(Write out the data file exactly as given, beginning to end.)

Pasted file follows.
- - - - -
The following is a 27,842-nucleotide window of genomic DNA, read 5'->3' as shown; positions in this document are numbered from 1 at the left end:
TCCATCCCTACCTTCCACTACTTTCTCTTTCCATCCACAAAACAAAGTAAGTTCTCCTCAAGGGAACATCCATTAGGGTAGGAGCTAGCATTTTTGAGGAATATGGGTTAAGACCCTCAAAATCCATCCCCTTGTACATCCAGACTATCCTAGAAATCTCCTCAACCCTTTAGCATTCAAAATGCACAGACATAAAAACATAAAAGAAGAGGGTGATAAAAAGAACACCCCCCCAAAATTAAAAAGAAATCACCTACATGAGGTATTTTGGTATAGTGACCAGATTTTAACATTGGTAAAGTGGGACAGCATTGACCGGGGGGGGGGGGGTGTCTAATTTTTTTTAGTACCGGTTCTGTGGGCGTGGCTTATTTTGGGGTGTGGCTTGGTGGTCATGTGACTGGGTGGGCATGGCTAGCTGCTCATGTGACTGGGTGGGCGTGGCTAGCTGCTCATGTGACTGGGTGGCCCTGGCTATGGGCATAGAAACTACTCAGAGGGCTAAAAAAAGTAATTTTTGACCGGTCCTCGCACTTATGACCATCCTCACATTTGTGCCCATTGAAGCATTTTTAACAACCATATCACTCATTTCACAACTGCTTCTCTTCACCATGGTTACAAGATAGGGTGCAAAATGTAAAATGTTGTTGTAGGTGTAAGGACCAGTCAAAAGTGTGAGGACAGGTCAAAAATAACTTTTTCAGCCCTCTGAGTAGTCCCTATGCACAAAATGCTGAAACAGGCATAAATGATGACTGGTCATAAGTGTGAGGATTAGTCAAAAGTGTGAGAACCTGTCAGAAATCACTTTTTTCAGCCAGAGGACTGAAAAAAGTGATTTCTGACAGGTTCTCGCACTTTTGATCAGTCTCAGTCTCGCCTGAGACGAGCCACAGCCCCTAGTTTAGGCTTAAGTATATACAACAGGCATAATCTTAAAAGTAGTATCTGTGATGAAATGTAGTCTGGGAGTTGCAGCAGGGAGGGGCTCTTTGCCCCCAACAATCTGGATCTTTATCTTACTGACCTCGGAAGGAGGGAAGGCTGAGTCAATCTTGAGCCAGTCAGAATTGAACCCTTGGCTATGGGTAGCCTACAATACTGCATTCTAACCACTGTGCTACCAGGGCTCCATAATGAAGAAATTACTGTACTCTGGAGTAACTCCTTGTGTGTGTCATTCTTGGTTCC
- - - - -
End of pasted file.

The following is a 27,842-nucleotide window of genomic DNA, read 5'->3' as shown; positions in this document are numbered from 1 at the left end:
TCCATCCCTACCTTCCACTACTTTCTCTTTCCATCCACAAAACAAAGTAAGTTCTCCTCAAGGGAACATCCATTAGGGTAGGAGCTAGCATTTTTGAGGAATATGGGTTAAGACCCTCAAAATCCATCCCCTTGTACATCCAGACTATCCTAGAAATCTCCTCAACCCTTTAGCATTCAAAATGCACAGACATAAAAACATAAAAGAAGAGGGTGATAAAAAGAACACCCCCCCAAAATTAAAAAGAAATCACCTACATGAGGTATTTTGGTATAGTGACCAGATTTTAACATTGGTAAAGTGGGACAGCATTGACCGGGGGGGGGGGGGTGTCTAATTTTTTTTAGTACCGGTTCTGTGGGCGTGGCTTATTTTGGGGTGTGGCTTGGTGGTCATGTGACTGGGTGGGCATGGCTAGCTGCTCATGTGACTGGGTGGGCGTGGCTAGCTGCTCATGTGACTGGGTGGCCCTGGCTATGGGCATAGAAACTACTCAGAGGGCTAAAAAAAGTAATTTTTGACCGGTCCTCGCACTTATGACCATCCTCACATTTGTGCCCATTGAAGCATTTTTAACAACCATATCACTCATTTCACAACTGCTTCTCTTCACCATGGTTACAAGATAGGGTGCAAAATGTAAAATGTTGTTGTAGGTGTAAGGACCAGTCAAAAGTGTGAGGACAGGTCAAAAATAACTTTTTCAGCCCTCTGAGTAGTCCCTATGCACAAAATGCTGAAACAGGCATAAATGATGACTGGTCATAAGTGTGAGGATTAGTCAAAAGTGTGAGAACCTGTCAGAAATCACTTTTTTCAGCCAGAGGACTGAAAAAAGTGATTTCTGACAGGTTCTCGCACTTTTGATCAGTCTCAGTCTCGCCTGAGACGAGCCACAGCCCCTAGTTTAGGCTTAAGTATATACAACAGGCATAATCTTAAAAGTAGTATCTGTGATGAAATGTAGTCTGGGAGTTGCAGCAGGGAGGGGCTCTTTGCCCCCAACAATCTGGATCTTTATCTTACTGACCTCGGAAGGAGGGAAGGCTGAGTCAATCTTGAGCCAGTCAGAATTGAACCCTTGGCTATGGGTAGCCTACAATACTGCATTCTAACCACTGTGCTACCAGGGCTCCATAATGAAGAAATTACTGTACTCTGGAGTAACTCCTTGTGTGTGTCATTCTTGGTTCC